What kind of Advanced thinking does WinterPromise encourage?
Five things encourage advances in thinking in the WinterPromise program, and our parents are partners in encouraging growth in these areas. Opportunities for advances in thinking skills are available within the subject matter itself, in proving hypotheses in student assignments, in discussion settings, and in intrinsic program requirements. Here’s the scoop:
SKILLS DEVELOPED IN SUBJECT MATTER: As students learn their subject matter, some of that subject matter in and of itself translates into skills, because they practice those skills as part of the learning. The scientific method, for example. Students may “learn” it as part of their subject matter, but they utilize it and gain skills through learning it, then trying it, practicing it, and understanding it. Students learn a lot of subject matter or content, but there’s always some of it that translate into skills. This is even more true when you are participating in active learning (as in the scientific method example above.) WinterPromise offers a lot of active learning whose focus is educational and practical. Many of these opportunities — or even most of them — require students to draw upon content learning to develop skills and put them to practical use. It is a strength of active learning, at least active learning that is focused on educational goals, not fluffy busywork. That’s what you’ll find at WP. A focus on practical, rich learning.
PROVING HYPOTHESES & LOGICAL ARGUMENTS IN STUDENT ASSIGNMENTS: The proving of a hypothesis and making logical arguments is more commonly thought of as proposing an idea, and setting out to discover whether it has merit or is without basis, then structuring a logical argument. A student commonly proves hypotheses in science, but this thinking cycle infiltrates any discipline where the student must think through why something happened, for example, and support it with examples. This requires students to think through a premise based upon the content they have learned, conduct research, and (hopefully) support their premise with examples. This can be done in language arts in a research paper, or history in a project or paper. As an example, a student could decide to discover why the Mongols were successful at building an empire. From what they have learned, they could feel that their fighting style and their policies in ruling conquered peoples were the reason. As they researched, they would discover their hypothesis was proven correct, disproven, or that is was partially correct, but incomplete. Students can complete this cycle less formally in WP’s notebooking, discussions with parents, narration about choices a character makes and where they will lead, long answers to questions posed by parents, and more. These are all learning situations encountered in WP. It can be encouraged by parents, who guide choices for paper topics, discussions, questions, and narration. For you the parent — ask open-ended questions that require students to draw upon content knowledge, take that knowledge and use it. WP’s entire setup provides opportunity for students to practice these skills again and again. This skill set, like many others developed in a good educational setting, translates in innumerable ways to further education and workplace situations, even ministry.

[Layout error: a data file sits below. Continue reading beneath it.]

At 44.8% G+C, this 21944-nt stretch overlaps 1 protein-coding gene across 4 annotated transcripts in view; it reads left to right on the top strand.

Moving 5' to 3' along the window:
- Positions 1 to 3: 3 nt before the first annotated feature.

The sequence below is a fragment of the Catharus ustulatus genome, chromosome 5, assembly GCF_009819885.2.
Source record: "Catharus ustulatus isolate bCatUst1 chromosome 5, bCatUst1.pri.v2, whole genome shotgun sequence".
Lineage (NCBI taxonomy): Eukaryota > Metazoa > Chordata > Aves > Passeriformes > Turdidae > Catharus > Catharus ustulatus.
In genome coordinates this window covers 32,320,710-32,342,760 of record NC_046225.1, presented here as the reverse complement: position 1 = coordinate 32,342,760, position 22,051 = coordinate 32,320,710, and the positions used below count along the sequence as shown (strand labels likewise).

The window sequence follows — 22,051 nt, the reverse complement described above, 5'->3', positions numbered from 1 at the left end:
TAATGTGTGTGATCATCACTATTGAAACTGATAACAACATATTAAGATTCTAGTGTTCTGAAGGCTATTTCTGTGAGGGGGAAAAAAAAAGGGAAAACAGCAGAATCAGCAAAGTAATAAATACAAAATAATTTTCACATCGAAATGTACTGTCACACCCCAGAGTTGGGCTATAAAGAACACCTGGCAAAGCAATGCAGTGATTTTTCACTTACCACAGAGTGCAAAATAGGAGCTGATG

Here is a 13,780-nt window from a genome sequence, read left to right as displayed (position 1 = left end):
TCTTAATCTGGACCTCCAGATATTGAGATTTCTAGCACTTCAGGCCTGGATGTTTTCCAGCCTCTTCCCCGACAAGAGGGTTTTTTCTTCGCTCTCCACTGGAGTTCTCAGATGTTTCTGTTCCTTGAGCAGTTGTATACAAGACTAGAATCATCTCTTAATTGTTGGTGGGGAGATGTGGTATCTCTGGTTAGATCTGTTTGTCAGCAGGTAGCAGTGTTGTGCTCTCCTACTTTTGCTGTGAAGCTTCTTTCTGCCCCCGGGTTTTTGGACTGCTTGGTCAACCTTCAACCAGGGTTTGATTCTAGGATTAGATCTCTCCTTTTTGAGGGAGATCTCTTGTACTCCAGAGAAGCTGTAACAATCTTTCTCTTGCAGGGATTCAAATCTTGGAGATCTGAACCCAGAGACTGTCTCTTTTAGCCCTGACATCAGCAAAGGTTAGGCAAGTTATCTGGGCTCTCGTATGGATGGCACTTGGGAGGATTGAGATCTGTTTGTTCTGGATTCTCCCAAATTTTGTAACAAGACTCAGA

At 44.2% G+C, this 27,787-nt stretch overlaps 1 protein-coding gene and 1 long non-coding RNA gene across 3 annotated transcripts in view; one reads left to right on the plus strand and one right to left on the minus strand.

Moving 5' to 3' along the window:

DISCUSSION SETTINGS: As mentioned above, parents can encourage thoughtful discussion that develops thinking skills in students. Some WP programs offer discussion questions or literature-based discussion in language arts programs. However, parents can really formulate the very best questions, based upon what catches a student’s interest or what the student personally struggles with. Discussions can take place on something a fictional character also struggles with, on why people in history behaved or thought in a certain way at a given time, or on talking through social movements, their ramifications, and more. The possibilities for discussion are limitless.
INTRINSIC PROGRAM REQUIREMENTS: Finally, the requirements of WP’s programs themselves build thinking skills, leadership, and self-motivating learning skills in your students. Many of WP’s assignments require open-ended thinking and defense of answers. This takes place in notebooking and other assignments. Many assignments suggest service or volunteer opportunities that are designed to encourage and grow your student’s leadership skills and allow them to build self-confidence as they create a plan, manage their project, overcome obstacles, and work with others. Parents need to remember these are growth opportunities and encourage students to include some of these types of assignments each year. WP also includes independent study worksheets in most of our themed program guides. These worksheets allow parents to give assignments to students, and, as students move from middle grades to high school, allow parents to require students to complete more and more of their work independently, building the student’s ability to work on their own, and toward self-motivated learning.